Five Minute Memoir by Ami McKay

       The day after my father died, my aunt came to me and said, “You’re an orphan now.”

       It didn’t matter that I was in my early forties, or that my mother had passed away years before – the fact remained, my dad was gone. My brothers, my sister and I were on our own, lost without the rudder that had once steered the family ship.

       Fast on the heels of the funeral came the business of dismantling my parent’s house. My sister could barely bring herself to walk across the threshold. My two brothers looked on, helpless and sad, as I sat at the kitchen table and cried.  

       Nearly fifty years of accumulation filled every corner of the place. “It’s like a freakin’ episode of Hoarders,” my brother-in-law announced after inspecting the garage with crass, unsentimental eyes.

       “Our memories are tied to that so-called mess,” I countered. “When life’s good you don’t want to let go of any part of it.” No matter what troubles had occurred in my life my childhood and my parents’ marriage had been solid, as good as it gets.

       When I offered to stay on to help sort through the rooms my oldest brother kindly said, “Go home. I’ve got this.”

       It’s 1200 miles as the crow flies from my hometown in Indiana to my current home in Nova Scotia. I’d made a new life in Canada with my husband and children, filling the drawers and closets of a seaside farmhouse with the stuff of our memories. It’d been difficult to be away from them, but harder still to say goodbye to my childhood home.

       “Are you sure you don’t need me to stay?”

       It was a good thing I left when I did. Forty-eight hours after my plane touched down in Halifax my eighteen-year-old son went into hospital for an emergency appendectomy.

       Texts and phone calls flew back and forth between my siblings and me.

       “Is the kid going to be OK?”

       “It was touch and go but he’s fine now.”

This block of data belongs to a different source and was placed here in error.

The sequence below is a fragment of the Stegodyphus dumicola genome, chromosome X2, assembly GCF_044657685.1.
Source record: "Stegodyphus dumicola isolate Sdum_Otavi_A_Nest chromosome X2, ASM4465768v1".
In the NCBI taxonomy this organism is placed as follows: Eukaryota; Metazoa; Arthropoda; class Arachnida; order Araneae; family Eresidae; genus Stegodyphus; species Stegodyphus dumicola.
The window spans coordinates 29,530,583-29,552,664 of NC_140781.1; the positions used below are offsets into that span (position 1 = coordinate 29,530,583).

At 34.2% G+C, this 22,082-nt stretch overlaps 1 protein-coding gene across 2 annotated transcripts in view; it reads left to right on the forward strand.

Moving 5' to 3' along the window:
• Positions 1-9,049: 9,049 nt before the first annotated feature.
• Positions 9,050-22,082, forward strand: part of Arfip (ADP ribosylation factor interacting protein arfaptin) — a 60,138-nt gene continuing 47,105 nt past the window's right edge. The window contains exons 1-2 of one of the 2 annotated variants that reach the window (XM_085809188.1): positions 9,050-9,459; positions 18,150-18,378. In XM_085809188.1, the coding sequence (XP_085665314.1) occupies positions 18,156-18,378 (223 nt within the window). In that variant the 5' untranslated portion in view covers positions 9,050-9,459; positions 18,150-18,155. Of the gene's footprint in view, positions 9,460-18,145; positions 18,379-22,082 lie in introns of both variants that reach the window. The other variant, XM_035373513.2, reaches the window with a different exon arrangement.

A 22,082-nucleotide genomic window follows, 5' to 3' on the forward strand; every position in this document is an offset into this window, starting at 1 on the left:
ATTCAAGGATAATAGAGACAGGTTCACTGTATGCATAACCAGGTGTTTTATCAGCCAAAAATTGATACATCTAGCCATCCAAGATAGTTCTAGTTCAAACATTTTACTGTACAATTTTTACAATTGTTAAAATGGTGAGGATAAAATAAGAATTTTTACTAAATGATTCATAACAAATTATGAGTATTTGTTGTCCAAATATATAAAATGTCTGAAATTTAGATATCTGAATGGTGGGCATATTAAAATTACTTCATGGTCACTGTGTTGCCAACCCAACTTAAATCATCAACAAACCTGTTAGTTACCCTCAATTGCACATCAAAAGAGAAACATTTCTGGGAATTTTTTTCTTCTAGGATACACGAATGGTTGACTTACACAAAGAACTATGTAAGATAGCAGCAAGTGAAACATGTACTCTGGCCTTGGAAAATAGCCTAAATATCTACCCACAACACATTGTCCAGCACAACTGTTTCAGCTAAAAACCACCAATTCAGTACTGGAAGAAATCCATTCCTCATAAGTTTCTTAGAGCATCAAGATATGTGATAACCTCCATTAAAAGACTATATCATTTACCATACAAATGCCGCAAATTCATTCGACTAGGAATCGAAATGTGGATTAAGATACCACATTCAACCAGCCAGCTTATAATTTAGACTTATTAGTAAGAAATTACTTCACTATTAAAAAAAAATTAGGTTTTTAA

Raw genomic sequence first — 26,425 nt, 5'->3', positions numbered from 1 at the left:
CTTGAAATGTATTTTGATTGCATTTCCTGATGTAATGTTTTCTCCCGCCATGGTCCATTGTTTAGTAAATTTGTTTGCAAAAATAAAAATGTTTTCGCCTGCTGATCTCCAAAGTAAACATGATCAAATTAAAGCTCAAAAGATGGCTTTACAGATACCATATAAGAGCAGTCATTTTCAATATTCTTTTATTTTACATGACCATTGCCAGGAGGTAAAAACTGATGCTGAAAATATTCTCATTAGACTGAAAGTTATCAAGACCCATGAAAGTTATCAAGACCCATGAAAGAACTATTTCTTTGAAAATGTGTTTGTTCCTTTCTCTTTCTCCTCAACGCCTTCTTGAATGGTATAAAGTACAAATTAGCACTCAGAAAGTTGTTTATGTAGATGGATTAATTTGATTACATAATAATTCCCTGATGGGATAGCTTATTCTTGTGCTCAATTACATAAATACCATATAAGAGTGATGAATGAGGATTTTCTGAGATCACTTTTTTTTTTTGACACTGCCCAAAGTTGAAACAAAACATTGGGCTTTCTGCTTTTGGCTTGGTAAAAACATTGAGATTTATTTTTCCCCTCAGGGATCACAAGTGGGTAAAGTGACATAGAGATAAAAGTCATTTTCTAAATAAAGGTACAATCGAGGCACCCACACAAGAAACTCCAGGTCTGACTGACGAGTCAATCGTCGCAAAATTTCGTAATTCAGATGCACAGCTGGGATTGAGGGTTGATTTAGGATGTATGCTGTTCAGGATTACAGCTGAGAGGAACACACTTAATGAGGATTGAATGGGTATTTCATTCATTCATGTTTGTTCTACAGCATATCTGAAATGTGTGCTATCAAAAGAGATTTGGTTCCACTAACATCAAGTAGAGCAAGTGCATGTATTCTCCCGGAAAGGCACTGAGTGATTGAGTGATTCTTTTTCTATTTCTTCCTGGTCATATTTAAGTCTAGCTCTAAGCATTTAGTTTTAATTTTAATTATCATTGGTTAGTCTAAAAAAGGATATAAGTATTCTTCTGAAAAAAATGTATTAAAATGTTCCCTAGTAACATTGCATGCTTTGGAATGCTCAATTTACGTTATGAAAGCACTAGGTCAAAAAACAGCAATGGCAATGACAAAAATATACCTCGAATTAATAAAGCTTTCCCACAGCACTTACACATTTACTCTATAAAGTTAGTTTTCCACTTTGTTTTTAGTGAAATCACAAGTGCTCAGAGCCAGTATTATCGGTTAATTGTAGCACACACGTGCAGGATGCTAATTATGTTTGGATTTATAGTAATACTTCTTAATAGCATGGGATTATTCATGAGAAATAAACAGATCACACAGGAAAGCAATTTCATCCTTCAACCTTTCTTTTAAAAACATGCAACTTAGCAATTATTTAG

“What do you want from the house?” my brother finally asked.

       “I don’t know. It’s too soon.”

       “Think about it. Make a list. Let me know.”

       There was a tea set that my father had sent from Japan when he was stationed there as a flight mechanic in the US Navy. It’d seemed wonderfully exotic to me, delicate and sophisticated, a part of my parents’ world that I hadn’t shared with them. I put it on my list.

        “Anything else you’d like?”

       “I’d like Dad’s photographs and picture albums.”

       “All of them?” my brother asked with fair bit of skepticism. “There’s more here than you might think.”

       “If you’re willing to pack them, I’ll pay for the shipping.”

       The boxes arrived en masse, the scent of my parents’ attic infused in every inch of cardboard, every book binding, every paper sleeve and photo-shop envelope. It was almost more than I could bear.

       As the youngest in the family I’d spent many hours with one particular box of photographs dated 1954-1968, the years between my parents’ wedding and the date of my birth. I’d loved going through the pictures of their first trip to the Smoky Mountains, their first house in Indianapolis. I’d count the family dogs I never knew, the pencil skirts my mother wore a la Elizabeth Taylor, the freckles on my sister’s nose the year she lost her first tooth.

       My siblings teased me whenever they caught me gazing at their past. “You wouldn’t remember that,” was their collective refrain. “That was before you were born.”

       I didn’t mind their lighthearted cruelty. The enchantment I felt from looking at the photographs far outweighed their words. Like Alice through the looking glass, I had traveled to a magical world, one that was mine alone.

       A few weeks later a final box arrived at my door. The note attached read, “Open me.”

       The box was filled with slides, images I was sure I’d never seen. The massive shoulders of The Great Buddha of Kamakura. Aerial photographs taken from high above Mt. Fuji. Images of a skinny young man dressed in Navy whites – a boy from a small town in Michigan who’d gone from building model airplanes to learning to fly a SNJ. A young man who looked strikingly like my son.

       I placed each slide, one by one into the hand-held portable viewer my brother had included in the package. Once a slide had been clicked into place, a light would come on to illuminate the image. My son and I huddled together on the couch, peering at the small screen, amazed by what we saw.

       “When were these taken?” he asked, his voice filled with wonder.

       I looked at the date that had been written on one of the slides. June, 1952.

       “Before your grandparents got married.” I answered with a smile. “Before any of us were born.”


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